I combine pills and indigenous… I learnt with my friends… because of the bleeding, but also I have to carry pills on my schoolbag. My parents cannot see pills. [Beatriz, 23 years-old, IDI, Mahubo].

(…) the tree with big leaves, called suruma, we drink it as contraceptive…Some friends introduce the seeds of the plant into vagina and it is prejudicial…you became sterile…hum…childless… I prefer to drink it. The number of seeds you drink it is linked to the number of years you can prevent a pregnancy. It is important to combine with withdrawal…. [Zabela, 21 years-old, IDI, Ndlavela].

Participants’ choice of indigenous measures is influenced by their cultural background, community and peer influence, as well as socio-demographic characteristics and availability of resources. Misinformation about side effects linked to modern contraceptives serve as a deterrent. As well, easy access to indigenous methods is a determinant allowing for the combining of several methods of birth control.

An important issue emerged from our findings. Modern and indigenous birth control are designed for women. However, it is the male partner who chooses the type. Thus, both methods are gendered. Modern and indigenous contraceptive methods are culturally expressed as being “white/western” and “indigenous/traditional” respectively. However, both are perceived as legitimate means of birth control. Indigenous methods are observed as a process of reviving traditional/cultural forms of regulating fertility as practiced by their ancestors. In rural settings, most young adults are subject to rites of passage from childhood to adulthood. Influenced by their cultural background, most participants lack in-depth understanding of the importance of consistently using modern contraceptives – as well as the concept of risk behaviour.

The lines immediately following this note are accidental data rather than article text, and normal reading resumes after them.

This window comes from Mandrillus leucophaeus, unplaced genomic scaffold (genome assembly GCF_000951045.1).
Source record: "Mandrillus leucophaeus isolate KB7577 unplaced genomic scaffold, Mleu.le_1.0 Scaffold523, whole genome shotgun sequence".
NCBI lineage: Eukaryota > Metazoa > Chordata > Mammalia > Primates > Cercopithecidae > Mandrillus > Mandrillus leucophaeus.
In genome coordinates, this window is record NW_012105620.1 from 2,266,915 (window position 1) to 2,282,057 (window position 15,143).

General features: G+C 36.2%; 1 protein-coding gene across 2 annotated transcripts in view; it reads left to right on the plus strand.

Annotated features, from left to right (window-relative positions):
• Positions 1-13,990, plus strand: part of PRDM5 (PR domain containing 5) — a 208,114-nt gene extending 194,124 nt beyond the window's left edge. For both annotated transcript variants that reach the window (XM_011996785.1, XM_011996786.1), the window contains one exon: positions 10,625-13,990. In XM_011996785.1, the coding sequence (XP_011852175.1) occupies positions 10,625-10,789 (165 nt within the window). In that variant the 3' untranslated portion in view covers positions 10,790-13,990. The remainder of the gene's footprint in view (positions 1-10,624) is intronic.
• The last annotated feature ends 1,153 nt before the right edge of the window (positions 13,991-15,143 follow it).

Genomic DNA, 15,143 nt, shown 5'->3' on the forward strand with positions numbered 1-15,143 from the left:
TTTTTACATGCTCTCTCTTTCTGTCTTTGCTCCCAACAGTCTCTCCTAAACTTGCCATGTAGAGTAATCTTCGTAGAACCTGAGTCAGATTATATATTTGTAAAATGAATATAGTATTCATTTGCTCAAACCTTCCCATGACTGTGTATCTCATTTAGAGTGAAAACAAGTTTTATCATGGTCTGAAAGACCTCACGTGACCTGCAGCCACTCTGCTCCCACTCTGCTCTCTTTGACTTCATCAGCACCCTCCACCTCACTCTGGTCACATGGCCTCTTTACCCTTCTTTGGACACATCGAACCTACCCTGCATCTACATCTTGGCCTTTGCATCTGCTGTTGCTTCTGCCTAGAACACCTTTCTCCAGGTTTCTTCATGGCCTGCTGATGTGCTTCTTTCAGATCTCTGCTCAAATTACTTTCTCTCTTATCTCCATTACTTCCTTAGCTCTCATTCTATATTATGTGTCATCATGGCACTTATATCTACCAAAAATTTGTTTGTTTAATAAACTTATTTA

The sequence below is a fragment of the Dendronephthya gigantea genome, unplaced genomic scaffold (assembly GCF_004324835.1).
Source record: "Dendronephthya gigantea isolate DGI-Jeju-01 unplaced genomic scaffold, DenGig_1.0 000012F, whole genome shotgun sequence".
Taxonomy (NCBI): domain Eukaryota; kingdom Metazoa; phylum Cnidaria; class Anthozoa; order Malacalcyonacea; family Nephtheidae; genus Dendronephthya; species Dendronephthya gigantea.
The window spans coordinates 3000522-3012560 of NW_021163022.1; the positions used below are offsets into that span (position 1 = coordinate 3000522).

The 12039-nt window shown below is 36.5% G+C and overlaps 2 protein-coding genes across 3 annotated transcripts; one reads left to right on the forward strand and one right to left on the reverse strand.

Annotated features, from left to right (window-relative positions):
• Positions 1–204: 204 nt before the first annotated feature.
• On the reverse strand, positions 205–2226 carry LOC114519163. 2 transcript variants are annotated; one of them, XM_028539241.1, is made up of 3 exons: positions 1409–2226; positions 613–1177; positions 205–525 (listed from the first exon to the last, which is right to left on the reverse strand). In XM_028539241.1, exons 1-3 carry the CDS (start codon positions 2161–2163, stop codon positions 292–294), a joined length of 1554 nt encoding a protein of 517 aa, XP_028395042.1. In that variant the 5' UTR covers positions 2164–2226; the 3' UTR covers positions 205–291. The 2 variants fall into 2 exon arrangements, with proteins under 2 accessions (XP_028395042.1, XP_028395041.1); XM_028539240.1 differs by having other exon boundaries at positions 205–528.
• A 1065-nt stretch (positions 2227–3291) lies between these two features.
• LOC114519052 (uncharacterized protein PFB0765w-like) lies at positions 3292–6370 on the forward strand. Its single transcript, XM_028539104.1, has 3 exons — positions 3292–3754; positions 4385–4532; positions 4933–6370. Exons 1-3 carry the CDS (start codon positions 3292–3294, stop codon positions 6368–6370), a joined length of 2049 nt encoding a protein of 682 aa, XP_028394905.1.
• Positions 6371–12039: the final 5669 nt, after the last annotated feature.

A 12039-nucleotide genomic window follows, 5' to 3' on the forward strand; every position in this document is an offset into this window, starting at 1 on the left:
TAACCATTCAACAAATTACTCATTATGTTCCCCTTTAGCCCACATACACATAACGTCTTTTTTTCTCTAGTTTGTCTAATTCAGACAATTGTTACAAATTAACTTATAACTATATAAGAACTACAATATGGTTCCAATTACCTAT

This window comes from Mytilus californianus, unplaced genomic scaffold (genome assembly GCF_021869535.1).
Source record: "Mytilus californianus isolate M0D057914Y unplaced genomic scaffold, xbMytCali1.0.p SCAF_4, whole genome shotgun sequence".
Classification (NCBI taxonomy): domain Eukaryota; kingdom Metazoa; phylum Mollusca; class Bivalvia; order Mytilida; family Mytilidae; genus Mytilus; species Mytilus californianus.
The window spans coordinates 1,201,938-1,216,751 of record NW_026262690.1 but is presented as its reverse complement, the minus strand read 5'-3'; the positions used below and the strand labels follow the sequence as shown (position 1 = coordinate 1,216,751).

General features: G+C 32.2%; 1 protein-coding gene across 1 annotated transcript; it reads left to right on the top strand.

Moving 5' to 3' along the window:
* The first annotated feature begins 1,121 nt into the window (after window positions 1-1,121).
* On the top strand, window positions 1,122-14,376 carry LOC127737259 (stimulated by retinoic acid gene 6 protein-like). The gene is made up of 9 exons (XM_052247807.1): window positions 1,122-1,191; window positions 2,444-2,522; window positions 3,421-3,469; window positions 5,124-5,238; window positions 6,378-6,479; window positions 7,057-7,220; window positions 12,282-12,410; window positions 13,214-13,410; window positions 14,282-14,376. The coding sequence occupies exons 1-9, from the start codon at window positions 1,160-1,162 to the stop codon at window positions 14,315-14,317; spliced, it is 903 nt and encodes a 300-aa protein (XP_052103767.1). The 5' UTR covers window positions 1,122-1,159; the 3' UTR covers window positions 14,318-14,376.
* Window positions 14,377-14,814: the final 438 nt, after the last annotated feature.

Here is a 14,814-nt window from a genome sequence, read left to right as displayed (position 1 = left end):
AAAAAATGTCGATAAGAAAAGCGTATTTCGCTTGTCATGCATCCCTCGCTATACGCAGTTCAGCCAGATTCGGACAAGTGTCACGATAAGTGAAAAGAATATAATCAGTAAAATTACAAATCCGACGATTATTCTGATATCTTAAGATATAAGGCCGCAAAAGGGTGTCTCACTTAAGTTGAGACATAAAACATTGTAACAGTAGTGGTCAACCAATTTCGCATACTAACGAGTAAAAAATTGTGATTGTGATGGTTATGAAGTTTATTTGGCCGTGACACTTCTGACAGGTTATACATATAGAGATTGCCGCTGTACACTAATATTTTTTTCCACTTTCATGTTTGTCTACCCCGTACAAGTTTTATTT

Very few participants were aware of the side effects of indigenous methods – pregnancy, infertility or later needing a hysterectomy – if used incorrectly. However, the use of herbs and drugs were more frequent among participants of Boane than in Ndlavela. In both study sites, it was apparent that withdrawal, injections, pills, male condoms, indigenous, and IUDs – in preferential order – were the favoured contraceptive methods for female participants in both study areas. Most male participants preferred withdrawal and contested IUDs and injections, followed by male condoms, particularly when used with a regular partner. No female participants used female condoms due to the misconceptions concerning this method. And, although indigenous contraceptives are largely known amongst adolescents, this method is not the first choice for female participants. The ability to conceal contraceptive use from partners and parents was a contributing factor for choosing a particular method.

Concealing contraception from parents is due to the fact that talking about contraception and sexuality is still a taboo within the family. It is also viewed as proof of already having sexual intercourse. On the contrary, concealing contraception from partners occurs when the male partner rejects the idea of contraception or when there is no agreement between the partners about the type of contraceptive to be used. Disagreements between partners are most often due to misconceptions about the side effects of modern contraceptives. Thus, “stock of knowledge” is used particularly by girls to make decisions about contraceptive choice. They also decide what is expected by their partners as well as in a social context. All decisions about safe sex are an illustration of what influences their rational and spontaneous decisions when addressing contraception issues.

Gender, communication and responsibility for contraception